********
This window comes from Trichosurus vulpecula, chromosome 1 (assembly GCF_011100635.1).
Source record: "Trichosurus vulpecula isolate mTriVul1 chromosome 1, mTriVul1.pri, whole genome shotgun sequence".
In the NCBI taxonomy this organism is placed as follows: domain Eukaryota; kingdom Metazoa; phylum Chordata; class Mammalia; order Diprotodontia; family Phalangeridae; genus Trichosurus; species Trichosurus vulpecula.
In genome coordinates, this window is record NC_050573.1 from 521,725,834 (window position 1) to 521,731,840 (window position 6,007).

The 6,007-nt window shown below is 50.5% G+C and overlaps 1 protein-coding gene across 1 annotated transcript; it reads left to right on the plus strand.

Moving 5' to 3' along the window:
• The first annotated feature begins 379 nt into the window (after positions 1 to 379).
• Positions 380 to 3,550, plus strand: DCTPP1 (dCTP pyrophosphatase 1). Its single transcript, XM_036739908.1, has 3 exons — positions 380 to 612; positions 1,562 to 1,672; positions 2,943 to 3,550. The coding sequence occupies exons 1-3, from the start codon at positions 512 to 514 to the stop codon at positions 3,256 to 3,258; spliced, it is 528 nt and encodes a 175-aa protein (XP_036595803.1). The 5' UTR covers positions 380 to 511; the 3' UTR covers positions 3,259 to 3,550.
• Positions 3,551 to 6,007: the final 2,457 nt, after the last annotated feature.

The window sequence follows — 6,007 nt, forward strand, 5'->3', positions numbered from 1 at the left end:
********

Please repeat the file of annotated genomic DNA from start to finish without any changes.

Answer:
This window comes from Trichosurus vulpecula, chromosome 1 (assembly GCF_011100635.1).
Source record: "Trichosurus vulpecula isolate mTriVul1 chromosome 1, mTriVul1.pri, whole genome shotgun sequence".
In the NCBI taxonomy this organism is placed as follows: domain Eukaryota; kingdom Metazoa; phylum Chordata; class Mammalia; order Diprotodontia; family Phalangeridae; genus Trichosurus; species Trichosurus vulpecula.
In genome coordinates, this window is record NC_050573.1 from 521,725,834 (window position 1) to 521,731,840 (window position 6,007).

The 6,007-nt window shown below is 50.5% G+C and overlaps 1 protein-coding gene across 1 annotated transcript; it reads left to right on the plus strand.

Moving 5' to 3' along the window:
• The first annotated feature begins 379 nt into the window (after positions 1 to 379).
• Positions 380 to 3,550, plus strand: DCTPP1 (dCTP pyrophosphatase 1). Its single transcript, XM_036739908.1, has 3 exons — positions 380 to 612; positions 1,562 to 1,672; positions 2,943 to 3,550. The coding sequence occupies exons 1-3, from the start codon at positions 512 to 514 to the stop codon at positions 3,256 to 3,258; spliced, it is 528 nt and encodes a 175-aa protein (XP_036595803.1). The 5' UTR covers positions 380 to 511; the 3' UTR covers positions 3,259 to 3,550.
• Positions 3,551 to 6,007: the final 2,457 nt, after the last annotated feature.

The window sequence follows — 6,007 nt, forward strand, 5'->3', positions numbered from 1 at the left end: